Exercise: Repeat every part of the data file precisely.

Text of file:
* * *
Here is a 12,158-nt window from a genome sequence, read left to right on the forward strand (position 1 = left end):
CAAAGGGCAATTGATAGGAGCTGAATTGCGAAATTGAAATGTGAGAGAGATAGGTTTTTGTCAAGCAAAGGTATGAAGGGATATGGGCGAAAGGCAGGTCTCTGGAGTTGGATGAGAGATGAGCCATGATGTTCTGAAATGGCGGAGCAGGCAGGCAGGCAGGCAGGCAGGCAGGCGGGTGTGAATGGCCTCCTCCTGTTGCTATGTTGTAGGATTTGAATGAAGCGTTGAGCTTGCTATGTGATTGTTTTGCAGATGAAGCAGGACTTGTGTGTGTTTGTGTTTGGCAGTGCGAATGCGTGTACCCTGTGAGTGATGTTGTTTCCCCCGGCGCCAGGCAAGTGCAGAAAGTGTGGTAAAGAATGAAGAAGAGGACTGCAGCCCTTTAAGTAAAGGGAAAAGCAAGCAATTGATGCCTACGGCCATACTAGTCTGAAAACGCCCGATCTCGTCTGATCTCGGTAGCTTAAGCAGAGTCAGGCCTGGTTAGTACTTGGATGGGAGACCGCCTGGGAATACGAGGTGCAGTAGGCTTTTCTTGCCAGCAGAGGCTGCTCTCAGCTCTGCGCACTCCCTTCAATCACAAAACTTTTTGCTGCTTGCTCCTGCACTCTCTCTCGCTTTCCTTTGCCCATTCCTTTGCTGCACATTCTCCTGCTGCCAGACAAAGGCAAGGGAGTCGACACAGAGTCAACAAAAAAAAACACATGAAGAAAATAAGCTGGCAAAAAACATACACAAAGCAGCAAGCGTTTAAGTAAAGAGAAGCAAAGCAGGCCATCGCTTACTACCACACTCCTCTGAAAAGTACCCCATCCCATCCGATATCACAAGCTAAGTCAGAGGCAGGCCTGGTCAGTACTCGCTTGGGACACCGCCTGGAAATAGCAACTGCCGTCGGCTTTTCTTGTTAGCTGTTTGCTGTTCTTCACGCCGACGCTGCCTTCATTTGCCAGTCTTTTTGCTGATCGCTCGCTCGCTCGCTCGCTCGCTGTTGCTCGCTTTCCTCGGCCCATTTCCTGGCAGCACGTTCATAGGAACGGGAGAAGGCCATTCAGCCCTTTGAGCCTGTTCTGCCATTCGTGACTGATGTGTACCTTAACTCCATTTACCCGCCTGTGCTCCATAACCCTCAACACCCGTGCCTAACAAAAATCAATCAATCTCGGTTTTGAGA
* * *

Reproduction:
Here is a 12,158-nt window from a genome sequence, read left to right on the forward strand (position 1 = left end):
CAAAGGGCAATTGATAGGAGCTGAATTGCGAAATTGAAATGTGAGAGAGATAGGTTTTTGTCAAGCAAAGGTATGAAGGGATATGGGCGAAAGGCAGGTCTCTGGAGTTGGATGAGAGATGAGCCATGATGTTCTGAAATGGCGGAGCAGGCAGGCAGGCAGGCAGGCAGGCAGGCGGGTGTGAATGGCCTCCTCCTGTTGCTATGTTGTAGGATTTGAATGAAGCGTTGAGCTTGCTATGTGATTGTTTTGCAGATGAAGCAGGACTTGTGTGTGTTTGTGTTTGGCAGTGCGAATGCGTGTACCCTGTGAGTGATGTTGTTTCCCCCGGCGCCAGGCAAGTGCAGAAAGTGTGGTAAAGAATGAAGAAGAGGACTGCAGCCCTTTAAGTAAAGGGAAAAGCAAGCAATTGATGCCTACGGCCATACTAGTCTGAAAACGCCCGATCTCGTCTGATCTCGGTAGCTTAAGCAGAGTCAGGCCTGGTTAGTACTTGGATGGGAGACCGCCTGGGAATACGAGGTGCAGTAGGCTTTTCTTGCCAGCAGAGGCTGCTCTCAGCTCTGCGCACTCCCTTCAATCACAAAACTTTTTGCTGCTTGCTCCTGCACTCTCTCTCGCTTTCCTTTGCCCATTCCTTTGCTGCACATTCTCCTGCTGCCAGACAAAGGCAAGGGAGTCGACACAGAGTCAACAAAAAAAAACACATGAAGAAAATAAGCTGGCAAAAAACATACACAAAGCAGCAAGCGTTTAAGTAAAGAGAAGCAAAGCAGGCCATCGCTTACTACCACACTCCTCTGAAAAGTACCCCATCCCATCCGATATCACAAGCTAAGTCAGAGGCAGGCCTGGTCAGTACTCGCTTGGGACACCGCCTGGAAATAGCAACTGCCGTCGGCTTTTCTTGTTAGCTGTTTGCTGTTCTTCACGCCGACGCTGCCTTCATTTGCCAGTCTTTTTGCTGATCGCTCGCTCGCTCGCTCGCTCGCTGTTGCTCGCTTTCCTCGGCCCATTTCCTGGCAGCACGTTCATAGGAACGGGAGAAGGCCATTCAGCCCTTTGAGCCTGTTCTGCCATTCGTGACTGATGTGTACCTTAACTCCATTTACCCGCCTGTGCTCCATAACCCTCAACACCCGTGCCTAACAAAAATCAATCAATCTCGGTTTTGAGA